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Fly the 'Quiet Skies'
#1
I, for one, welcome our new surreptitious avian overlords....  


Quote:The government is secretly monitoring ordinary US citizens when they fly
Air marshals have conducted surveillance on thousands of unknowing Americans under the “Quiet Skies” program.

Are you a United States citizen who caught a flight in the last few months? If so, there’s a small chance federal air marshals followed and monitored you, as part of a secret TSA program called “Quiet Skies.”

Jana Winter at the Boston Globe on Saturday reported about the previously undisclosed program that specifically targets travelers who “are not under investigation by any agency and are not in the Terrorist Screening Data Base.” Winter cites a TSA bulletin from March, which says the goal of the initiative is to thwart threats to commercial flights posed by “unknown or partially known terrorists.”

All US citizens who come into the country are automatically screened for potential inclusion in Quiet Skies, and thousands of Americans have reportedly already been subject to surveillance at the airport and on their flights under the program. Travelers stay on the Quiet Skies watch list for up to 90 days or three encounters, and they’re never notified they’re on the list at all.

It’s still unclear what merits being added to the watch list in the first place. The program lays out 15 rules to screen passengers, but the full checklist was not obtained by the Boston Globe and is reportedly a mystery even to the marshals who conduct the surveillance.

Once US citizens are added to the program, marshals flying with them will track a number of behaviors, like whether subjects are “abnormally aware” of their surroundings, whether they display “excessive fidgeting,” a “cold penetrating stare,” or an “Adam’s apple jump,” and whether the individual sleeps during a flight.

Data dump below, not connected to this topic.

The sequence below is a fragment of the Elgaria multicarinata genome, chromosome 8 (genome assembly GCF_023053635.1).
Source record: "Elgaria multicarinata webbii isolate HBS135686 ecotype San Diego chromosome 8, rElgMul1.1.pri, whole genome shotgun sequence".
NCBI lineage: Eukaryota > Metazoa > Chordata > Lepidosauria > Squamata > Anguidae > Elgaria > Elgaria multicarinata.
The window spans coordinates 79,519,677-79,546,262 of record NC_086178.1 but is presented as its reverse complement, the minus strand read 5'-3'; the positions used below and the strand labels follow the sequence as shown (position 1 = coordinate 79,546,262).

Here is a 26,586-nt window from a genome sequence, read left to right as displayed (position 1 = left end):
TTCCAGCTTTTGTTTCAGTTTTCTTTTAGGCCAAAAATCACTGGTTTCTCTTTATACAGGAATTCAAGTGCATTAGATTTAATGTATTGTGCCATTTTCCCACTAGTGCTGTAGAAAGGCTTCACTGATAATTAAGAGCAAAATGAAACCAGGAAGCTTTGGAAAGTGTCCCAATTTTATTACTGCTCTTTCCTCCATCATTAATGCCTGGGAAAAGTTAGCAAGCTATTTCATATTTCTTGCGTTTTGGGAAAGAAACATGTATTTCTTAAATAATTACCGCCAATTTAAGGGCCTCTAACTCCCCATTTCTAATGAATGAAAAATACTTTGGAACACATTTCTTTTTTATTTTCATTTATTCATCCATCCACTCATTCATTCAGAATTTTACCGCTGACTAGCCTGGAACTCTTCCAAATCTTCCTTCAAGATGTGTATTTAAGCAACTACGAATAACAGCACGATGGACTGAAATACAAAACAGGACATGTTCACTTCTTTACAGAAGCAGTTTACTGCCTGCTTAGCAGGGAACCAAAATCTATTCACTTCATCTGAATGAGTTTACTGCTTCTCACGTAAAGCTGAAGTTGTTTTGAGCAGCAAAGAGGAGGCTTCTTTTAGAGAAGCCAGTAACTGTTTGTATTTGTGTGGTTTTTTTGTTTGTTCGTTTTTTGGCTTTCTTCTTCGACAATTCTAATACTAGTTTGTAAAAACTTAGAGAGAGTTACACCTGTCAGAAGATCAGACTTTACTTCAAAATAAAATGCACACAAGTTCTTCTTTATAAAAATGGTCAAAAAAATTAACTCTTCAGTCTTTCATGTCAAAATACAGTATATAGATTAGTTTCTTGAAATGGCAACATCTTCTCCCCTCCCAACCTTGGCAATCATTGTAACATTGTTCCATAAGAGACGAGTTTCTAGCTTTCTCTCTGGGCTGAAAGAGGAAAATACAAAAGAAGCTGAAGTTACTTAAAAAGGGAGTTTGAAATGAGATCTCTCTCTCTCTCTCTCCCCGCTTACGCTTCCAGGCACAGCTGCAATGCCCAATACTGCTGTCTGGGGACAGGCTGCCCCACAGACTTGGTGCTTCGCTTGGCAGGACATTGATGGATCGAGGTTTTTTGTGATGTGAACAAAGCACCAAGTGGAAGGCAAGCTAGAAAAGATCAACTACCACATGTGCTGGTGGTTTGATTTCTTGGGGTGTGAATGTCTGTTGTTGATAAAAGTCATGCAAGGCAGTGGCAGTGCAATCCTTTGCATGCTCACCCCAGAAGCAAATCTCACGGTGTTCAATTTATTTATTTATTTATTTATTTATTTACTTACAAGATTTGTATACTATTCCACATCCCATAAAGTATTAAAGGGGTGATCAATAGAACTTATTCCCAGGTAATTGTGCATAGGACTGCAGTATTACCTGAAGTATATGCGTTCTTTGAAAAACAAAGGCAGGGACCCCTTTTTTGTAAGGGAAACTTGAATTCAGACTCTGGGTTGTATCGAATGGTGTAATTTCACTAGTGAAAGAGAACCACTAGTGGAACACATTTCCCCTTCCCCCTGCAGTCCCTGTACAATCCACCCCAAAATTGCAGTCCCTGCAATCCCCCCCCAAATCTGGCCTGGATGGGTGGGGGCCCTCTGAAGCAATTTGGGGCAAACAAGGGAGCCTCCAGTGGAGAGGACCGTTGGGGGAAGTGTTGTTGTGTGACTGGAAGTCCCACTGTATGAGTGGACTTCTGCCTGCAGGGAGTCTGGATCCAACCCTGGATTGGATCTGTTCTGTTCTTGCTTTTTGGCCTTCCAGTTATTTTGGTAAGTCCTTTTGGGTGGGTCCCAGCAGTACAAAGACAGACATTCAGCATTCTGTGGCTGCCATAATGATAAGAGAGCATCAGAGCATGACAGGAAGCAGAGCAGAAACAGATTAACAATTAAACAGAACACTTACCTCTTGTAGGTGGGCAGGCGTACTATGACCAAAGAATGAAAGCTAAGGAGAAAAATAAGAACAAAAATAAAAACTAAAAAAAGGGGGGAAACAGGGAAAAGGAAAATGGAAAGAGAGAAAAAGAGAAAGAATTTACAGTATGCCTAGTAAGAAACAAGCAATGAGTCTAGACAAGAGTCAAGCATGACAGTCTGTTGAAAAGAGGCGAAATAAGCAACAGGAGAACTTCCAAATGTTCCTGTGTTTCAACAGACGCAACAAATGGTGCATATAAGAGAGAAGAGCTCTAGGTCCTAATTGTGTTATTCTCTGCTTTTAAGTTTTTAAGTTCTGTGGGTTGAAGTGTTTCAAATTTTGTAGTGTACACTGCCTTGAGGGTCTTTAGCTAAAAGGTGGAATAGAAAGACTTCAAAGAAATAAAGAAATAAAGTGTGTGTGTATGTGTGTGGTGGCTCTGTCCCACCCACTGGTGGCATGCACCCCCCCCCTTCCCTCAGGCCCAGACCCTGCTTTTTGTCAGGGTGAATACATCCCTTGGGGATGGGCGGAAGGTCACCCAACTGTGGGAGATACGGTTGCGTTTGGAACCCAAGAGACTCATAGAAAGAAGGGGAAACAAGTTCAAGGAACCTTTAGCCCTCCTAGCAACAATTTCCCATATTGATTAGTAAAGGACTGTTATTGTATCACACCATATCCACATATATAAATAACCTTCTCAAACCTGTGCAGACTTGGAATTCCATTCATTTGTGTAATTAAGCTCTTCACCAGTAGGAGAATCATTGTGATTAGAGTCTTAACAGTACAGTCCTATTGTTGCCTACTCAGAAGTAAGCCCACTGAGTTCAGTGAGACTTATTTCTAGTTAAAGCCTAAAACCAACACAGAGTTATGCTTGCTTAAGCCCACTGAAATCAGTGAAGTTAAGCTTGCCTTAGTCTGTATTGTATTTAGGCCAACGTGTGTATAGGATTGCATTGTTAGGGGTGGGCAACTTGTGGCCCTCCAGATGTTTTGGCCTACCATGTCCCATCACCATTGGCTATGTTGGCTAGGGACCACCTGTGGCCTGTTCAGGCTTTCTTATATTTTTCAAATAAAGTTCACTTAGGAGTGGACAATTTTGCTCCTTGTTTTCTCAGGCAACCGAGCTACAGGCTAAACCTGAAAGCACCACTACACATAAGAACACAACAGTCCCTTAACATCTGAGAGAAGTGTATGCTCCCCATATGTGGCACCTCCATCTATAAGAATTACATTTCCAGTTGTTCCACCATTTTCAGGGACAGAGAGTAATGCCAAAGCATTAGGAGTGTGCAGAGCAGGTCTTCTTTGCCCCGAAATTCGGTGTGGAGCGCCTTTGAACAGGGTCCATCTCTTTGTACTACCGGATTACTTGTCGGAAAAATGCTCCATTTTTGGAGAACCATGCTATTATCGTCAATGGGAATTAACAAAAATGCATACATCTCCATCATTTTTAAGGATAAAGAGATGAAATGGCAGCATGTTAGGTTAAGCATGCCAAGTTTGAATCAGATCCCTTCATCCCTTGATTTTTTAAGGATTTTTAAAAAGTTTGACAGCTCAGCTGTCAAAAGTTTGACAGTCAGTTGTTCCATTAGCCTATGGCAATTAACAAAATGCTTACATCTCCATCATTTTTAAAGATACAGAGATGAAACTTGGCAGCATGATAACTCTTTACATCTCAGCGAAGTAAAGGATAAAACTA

Revelations about the existence of the Quiet Skies program has spurred questions about the program’s legality and what exactly agents are looking for. Per the Globe:

Quiet Skies represents a major departure for TSA. Since the Sept. 11 attacks, the agency has traditionally placed armed air marshals on routes it considered potentially higher risk, or on flights with a passenger on a terrorist watch list. Deploying air marshals to gather intelligence on civilians not on a terrorist watch list is a new assignment, one that some air marshals say goes beyond the mandate of the US Federal Air Marshal Service. Some also worry that such domestic surveillance might be illegal. Between 2,000 and 3,000 men and women, so-called flying FAMs, work the skies.
I used to be with "it", but then they changed what "it" was. Now, what I'm with isn't "it", and what's "it" seems weird and scary to me.   -Grandpa Simpson
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#2
(07-30-2018, 10:33 AM)vtran Wrote: I, for one, welcome our new surreptitious avian overlords....  


Quote:The government is secretly monitoring ordinary US citizens when they fly
Air marshals have conducted surveillance on thousands of unknowing Americans under the “Quiet Skies” program.